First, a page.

There’s a Price for Paying Ransom for Hostages

For all the headlines they grab, the kidnapping of European and Asian hostages in Iraq and Afghanistan is far from the worst of the many woes afflicting the two countries. But the damage caused by these incidents goes far beyond individual human tragedy, mostly thanks to the hapless reactions of the victims’ governments. Their willingness to pay huge ransoms for their citizens has turned hostage-taking into a highly profitable industry in both war zones. That has helped to finance the insurgencies, slowed down reconstruction and put even more Westerners at risk.

Around 300 Westerners have been abducted in Iraq since 2003, most of them journalists and aid workers. Sometimes the goal was political, such as the withdrawal of foreign troops or the release of prisoners, other times the kidnappers were just out for the money. Repeatedly, a criminal group took hostages and passed them on to a terrorist cell. While the number of foreign hostages in Iraq is declining because there are fewer and fewer Western civilians in Iraq, abductions have picked up in Afghanistan as the security situation deteriorated. The group of South Korean missionaries that have been held since July by the Taliban is just the most dramatic case. Last week, a German aid worker was taken from a crowded Kabul restaurant.

Every time Westerners are captured, the home front goes into high gear: crisis session of the cabinet, special envoys to the region, constant reports in the media. Even though no Western government has ever admitted that it actually paid ransom to the abductors, it has become an open secret that Germany, France and Italy would rather pay up than risk a highly publicized death of a citizen.

Germany paid 5 million euros ($6.7 million) in 2005 for the release of archaeologist Susanne Osthoff and coughed up 10 million euros for two abducted engineers last year. Italy went a step further earlier this year when it pressured the Afghan government to release several Taliban prisoners in exchange for an Italian newspaper reporter. Italian Prime Minister Romano Prodi was sharply criticized in other European countries, not for doing everything to help a citizen, but for openly admitting his cave-in.

Still the biggest ransom ever paid by a European government was the French deal with Libya’s strongman Muammar Qaddafi to secure the release of six Bulgarian nurses and a Palestinian-born doctor who were falsely accused of deliberately infecting some 400 Libyan children with HIV. Shortly after a high-profile release engineered by First Lady Cecilia Sarkozy, her husband, French President Nicolas Sarkozy, announced a million dollar deal involving arms and civilian nuclear technology.

Remarkably, most European governments would think twice before they make concessions to domestic kidnappers. During the left-wing terror in the 1970s, Germany at first agreed to prisoner exchanges with the Red Army Faction, but refused to budge when RAF militants kidnapped leading industrialist Hans-Martin Schleyer 20 years ago and killed him after more than a month of captivity.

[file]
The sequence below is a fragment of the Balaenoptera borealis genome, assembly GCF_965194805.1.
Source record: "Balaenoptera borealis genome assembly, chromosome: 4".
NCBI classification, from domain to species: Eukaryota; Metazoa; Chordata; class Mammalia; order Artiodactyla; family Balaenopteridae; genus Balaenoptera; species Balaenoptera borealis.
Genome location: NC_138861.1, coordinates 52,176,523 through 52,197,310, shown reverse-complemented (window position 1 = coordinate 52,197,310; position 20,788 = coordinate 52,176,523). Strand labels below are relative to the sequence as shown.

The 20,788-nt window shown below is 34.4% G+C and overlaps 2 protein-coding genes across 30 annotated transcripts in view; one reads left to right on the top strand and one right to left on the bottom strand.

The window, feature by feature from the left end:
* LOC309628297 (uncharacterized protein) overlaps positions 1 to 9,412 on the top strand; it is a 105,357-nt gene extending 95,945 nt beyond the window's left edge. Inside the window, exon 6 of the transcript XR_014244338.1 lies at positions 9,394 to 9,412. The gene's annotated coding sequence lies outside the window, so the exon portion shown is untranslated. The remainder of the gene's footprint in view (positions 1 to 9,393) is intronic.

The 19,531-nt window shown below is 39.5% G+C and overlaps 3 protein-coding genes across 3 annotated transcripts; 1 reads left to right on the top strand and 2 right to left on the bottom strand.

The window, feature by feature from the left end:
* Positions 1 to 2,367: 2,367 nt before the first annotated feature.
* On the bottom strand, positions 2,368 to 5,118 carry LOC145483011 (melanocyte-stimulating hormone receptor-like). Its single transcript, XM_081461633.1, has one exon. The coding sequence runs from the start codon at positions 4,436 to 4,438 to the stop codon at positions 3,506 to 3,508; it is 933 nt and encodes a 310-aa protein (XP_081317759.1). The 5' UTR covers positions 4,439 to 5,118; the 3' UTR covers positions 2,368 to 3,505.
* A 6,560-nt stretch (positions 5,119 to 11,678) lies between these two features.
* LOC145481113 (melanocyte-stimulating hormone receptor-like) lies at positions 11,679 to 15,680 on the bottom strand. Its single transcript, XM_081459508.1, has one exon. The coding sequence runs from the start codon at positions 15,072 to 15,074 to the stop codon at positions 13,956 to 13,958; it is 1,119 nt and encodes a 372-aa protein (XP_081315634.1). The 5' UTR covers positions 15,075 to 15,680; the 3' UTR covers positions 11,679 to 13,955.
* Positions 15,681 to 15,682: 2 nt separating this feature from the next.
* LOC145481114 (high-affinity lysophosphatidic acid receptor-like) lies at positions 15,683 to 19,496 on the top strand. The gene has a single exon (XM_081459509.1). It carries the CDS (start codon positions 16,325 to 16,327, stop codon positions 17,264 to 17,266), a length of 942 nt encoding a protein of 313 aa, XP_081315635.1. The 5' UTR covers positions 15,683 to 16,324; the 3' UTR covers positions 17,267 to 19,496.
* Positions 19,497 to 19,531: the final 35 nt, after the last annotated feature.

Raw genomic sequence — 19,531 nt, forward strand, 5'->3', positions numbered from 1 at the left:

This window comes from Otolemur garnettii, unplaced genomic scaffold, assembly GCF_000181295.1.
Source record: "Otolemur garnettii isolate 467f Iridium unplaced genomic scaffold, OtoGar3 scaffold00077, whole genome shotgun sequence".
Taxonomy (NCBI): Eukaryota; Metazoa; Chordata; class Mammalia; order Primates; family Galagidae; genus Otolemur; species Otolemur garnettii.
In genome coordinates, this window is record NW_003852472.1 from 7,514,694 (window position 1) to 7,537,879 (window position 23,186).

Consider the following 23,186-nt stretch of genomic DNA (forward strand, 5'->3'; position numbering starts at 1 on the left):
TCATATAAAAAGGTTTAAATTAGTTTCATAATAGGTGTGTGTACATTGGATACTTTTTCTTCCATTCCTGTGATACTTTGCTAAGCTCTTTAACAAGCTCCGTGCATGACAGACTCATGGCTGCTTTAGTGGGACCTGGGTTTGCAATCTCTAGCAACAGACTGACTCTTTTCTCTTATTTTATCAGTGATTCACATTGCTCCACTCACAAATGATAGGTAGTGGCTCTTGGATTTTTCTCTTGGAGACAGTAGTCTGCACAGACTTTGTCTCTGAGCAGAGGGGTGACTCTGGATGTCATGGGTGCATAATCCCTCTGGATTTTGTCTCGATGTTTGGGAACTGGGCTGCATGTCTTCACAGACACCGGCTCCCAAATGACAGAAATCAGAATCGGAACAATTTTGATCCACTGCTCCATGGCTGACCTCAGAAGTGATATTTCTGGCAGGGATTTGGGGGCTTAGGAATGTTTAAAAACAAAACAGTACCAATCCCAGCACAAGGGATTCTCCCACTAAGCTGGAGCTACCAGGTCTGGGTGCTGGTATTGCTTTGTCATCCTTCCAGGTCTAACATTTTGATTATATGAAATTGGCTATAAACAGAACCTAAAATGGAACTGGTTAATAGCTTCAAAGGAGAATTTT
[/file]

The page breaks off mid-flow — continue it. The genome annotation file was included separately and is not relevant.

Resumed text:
When it comes to abductions in foreign countries, European governments feel obliged to act to protect their citizens. With law enforcement impotent and military action unacceptable, they prefer to pay quietly and get the case behind them.

These payments seem politically unavoidable and sometimes even opportune. Public opinion may accept dozens of traffic deaths every week, but demands that everything is done to save the life of a hostage, even when these people deliberately chose to expose themselves to the risk of kidnapping or lived abroad for decades. The return of hostages is celebrated as a human triumph, and rarely anybody asked how their freedom was achieved.

The consequences of these payments are disastrous, however. Due to the weakness of their governments, Germans, French and Italian citizens are coveted targets for both terrorist and criminal groups. Every payment has put fellow citizens at risk, making it virtually impossible for Westerners to work in Iraq — and increasingly also Afghanistan. “If you are a terrorist the perception is that Germany pays for hostages and that is problematic,” said Nick Pratt, a former CIA operative now working as a terrorism expert in Germany. The growing risk of abduction has also dashed the hope that European experts will come and help with reconstruction and development and added to the economic woes of both countries.

Among the European nations, only Britain refuses to pay ransom or even negotiate with hostage-takers. The U.S. and Israel also claim to take such a principled stance, but are known to make exceptions. The Reagan administration went so far as to sell arms to arch foe Iran to secure the release of American hostages in Lebanon. Israel has repeatedly agreed to “prisoner’s exchanges” with terrorist groups, leading both Hamas and Hezbollah to believe that they can get a similar deal when they abduct Israeli soldiers. Ehud Olmert refused, but starting a full-fledged war turned out to be at least as bad.

For a government, a hostage drama is what game theorists call a prisoner’s dilemma: Paying ransom is the better option in the short run, but it hurts everyone else. At least the German government has realized that its generous ransom payments in Iraq are now making German citizens enticing targets in Afghanistan and elsewhere. Even if it puts individual hostages at risk, Western governments have to band together and agree not to give in to blackmail of terrorists and criminals. Collective action would truly benefit all.

Eric Frey is managing editor of the Vienna daily Der Standard.

The views and opinions expressed in this article are the author’s own and do not necessarily reflect those of the Forward.

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There’s a Price for Paying Ransom for Hostages

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